Without more details, I really can't speak about your initial experience, but I would invite you to give one another try.

    Either way, thanks for the comments.

    Best regards,

    Nathan Hunt
     
  13. Chas1

    Chas1 Well-Known Member

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    Before I'd buy I have one question. The article was well written and packed with just about every piece of info you'd want from techy to 200 years of world history...BUT, oddly enough at least to me the author states "Up until today the Hensoldt line had been unavailable to American riflemen. For whatever reason, these military products were not offered here". Come on, with all that info collected for the article clearly there are contacts within the circle that know the answer. IMHO it's beyond odd that twice in the article it came up and there was no thought given to find out...or maybe they did and the real answer might not be to politically correct for the average American Shooter. The U.S. market for scopes is huge and it begs the question why didn't they market/sell here?
     
  14. HuDisCo

    HuDisCo <b>Official LRH Sponsor</b>

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    There was certainly no malicious intent toward American shooters... This is an interesting point. I never thought someone might take it that way, so I am glad you brought it up. You must realize that the long range shooting industry has really only developed commercially on a large scale here probably within the last 10 years, give or take a few.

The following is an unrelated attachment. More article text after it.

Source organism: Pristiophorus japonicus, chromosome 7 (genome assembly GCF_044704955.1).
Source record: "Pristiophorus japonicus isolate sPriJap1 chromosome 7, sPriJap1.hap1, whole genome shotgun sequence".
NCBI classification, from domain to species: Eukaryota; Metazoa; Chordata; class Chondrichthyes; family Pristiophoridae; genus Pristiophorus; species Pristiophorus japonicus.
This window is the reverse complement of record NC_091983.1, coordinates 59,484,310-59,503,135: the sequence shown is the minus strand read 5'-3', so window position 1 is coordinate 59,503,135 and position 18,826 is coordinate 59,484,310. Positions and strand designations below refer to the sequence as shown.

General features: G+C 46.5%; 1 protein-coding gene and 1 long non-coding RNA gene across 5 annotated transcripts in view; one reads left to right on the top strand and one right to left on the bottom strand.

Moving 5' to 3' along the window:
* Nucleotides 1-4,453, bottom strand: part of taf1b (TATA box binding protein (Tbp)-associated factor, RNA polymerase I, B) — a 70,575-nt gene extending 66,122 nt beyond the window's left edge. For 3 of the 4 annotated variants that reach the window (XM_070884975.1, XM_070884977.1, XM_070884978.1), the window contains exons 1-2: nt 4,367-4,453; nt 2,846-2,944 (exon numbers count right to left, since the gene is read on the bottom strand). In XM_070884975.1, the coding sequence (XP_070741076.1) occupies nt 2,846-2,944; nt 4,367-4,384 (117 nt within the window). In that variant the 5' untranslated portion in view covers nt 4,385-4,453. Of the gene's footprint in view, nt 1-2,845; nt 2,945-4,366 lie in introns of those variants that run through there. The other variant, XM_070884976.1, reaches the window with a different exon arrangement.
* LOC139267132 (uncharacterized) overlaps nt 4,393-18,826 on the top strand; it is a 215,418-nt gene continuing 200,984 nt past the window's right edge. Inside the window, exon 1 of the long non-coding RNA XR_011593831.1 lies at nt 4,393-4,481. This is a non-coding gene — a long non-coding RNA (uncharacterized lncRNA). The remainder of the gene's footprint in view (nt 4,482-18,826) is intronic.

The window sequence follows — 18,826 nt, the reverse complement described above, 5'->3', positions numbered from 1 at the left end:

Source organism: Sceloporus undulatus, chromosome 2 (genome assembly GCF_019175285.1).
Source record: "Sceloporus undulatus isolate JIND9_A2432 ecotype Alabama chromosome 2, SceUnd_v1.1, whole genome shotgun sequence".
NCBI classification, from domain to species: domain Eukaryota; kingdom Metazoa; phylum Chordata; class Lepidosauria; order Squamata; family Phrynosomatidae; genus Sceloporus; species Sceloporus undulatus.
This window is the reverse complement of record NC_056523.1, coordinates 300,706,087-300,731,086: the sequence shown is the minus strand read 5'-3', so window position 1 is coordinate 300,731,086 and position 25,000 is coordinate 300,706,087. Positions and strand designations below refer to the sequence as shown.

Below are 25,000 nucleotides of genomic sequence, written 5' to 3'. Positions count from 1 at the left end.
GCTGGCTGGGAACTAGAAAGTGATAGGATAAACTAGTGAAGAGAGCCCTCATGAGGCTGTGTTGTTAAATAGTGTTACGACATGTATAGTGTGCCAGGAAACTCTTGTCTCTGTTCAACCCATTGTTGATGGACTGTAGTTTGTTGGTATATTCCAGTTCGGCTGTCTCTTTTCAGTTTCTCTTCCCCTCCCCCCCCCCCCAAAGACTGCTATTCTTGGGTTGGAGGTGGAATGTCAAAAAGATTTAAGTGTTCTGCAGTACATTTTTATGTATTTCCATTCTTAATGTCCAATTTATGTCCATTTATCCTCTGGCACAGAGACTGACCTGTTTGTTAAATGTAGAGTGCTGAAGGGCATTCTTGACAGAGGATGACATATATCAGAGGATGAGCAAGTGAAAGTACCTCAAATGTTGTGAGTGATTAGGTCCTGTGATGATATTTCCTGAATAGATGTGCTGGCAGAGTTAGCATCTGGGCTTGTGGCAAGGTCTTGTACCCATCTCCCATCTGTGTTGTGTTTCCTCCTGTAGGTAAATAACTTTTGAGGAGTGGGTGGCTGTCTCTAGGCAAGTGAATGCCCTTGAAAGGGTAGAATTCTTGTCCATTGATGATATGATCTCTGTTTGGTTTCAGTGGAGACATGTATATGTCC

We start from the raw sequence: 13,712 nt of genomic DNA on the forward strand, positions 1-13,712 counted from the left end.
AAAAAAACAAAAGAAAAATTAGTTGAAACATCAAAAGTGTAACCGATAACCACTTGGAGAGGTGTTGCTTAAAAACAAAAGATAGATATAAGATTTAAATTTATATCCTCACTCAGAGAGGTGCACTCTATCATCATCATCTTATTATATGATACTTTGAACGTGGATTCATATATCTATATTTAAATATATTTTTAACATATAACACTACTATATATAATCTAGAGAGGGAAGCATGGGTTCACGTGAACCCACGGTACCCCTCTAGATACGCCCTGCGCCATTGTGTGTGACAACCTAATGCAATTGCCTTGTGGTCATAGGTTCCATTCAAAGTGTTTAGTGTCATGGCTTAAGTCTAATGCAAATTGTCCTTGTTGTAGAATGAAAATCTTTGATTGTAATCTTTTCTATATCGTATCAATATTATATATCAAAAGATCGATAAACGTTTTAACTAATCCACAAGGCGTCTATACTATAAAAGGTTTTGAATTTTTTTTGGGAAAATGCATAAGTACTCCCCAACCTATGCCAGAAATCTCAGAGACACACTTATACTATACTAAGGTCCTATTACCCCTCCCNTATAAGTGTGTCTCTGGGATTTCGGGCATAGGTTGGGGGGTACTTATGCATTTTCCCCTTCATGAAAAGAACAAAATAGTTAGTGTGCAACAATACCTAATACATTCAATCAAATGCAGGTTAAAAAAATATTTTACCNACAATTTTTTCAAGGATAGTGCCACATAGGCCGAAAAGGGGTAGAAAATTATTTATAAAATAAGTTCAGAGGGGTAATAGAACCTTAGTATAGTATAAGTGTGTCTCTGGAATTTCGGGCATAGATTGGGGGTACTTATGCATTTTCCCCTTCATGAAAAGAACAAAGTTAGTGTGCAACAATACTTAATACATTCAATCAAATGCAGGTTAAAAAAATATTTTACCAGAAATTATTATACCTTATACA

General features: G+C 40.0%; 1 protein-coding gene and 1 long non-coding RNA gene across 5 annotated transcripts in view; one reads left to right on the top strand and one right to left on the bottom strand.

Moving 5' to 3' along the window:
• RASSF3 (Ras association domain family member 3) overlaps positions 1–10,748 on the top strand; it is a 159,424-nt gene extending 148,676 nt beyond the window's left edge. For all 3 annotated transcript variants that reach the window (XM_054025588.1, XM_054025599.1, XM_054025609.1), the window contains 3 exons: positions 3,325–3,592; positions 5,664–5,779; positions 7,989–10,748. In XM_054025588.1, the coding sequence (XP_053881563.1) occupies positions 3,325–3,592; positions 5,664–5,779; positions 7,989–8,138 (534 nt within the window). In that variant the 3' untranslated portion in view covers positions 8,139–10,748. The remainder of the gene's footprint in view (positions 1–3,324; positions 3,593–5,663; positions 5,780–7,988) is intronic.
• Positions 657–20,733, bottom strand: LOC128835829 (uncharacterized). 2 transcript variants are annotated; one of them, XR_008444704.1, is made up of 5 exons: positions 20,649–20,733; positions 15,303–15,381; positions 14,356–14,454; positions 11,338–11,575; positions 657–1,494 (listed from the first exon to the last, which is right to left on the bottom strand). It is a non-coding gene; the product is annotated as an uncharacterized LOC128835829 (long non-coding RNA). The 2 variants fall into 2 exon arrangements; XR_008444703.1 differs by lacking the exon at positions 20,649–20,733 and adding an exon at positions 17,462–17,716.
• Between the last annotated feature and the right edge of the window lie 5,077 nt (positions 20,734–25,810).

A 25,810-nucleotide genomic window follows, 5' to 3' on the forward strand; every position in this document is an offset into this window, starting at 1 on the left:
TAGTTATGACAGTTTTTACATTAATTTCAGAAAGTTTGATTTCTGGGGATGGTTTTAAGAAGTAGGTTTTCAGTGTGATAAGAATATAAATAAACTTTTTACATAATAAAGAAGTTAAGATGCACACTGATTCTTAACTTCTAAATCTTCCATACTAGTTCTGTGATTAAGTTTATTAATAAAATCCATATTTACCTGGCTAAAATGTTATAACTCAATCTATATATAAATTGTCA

To my understanding a large part of it is due to cultural differences between us and Germany. Carl Zeiss Optronics produces only military and LE products. Military products are simply not sold to commercial users there. The political climate seems to be much more liberal. For almost all German sportsmen and shooters their needs were met by the Sport Optics line.

    The Zeiss company is also particular about who they will do business with and before myself there were no suitable companies to partner with to handle importation and distribution.

    There are many more reasons than this, but these are the main ones I think.

    I hope that helps.

    Best regards,

    Nathan Hunt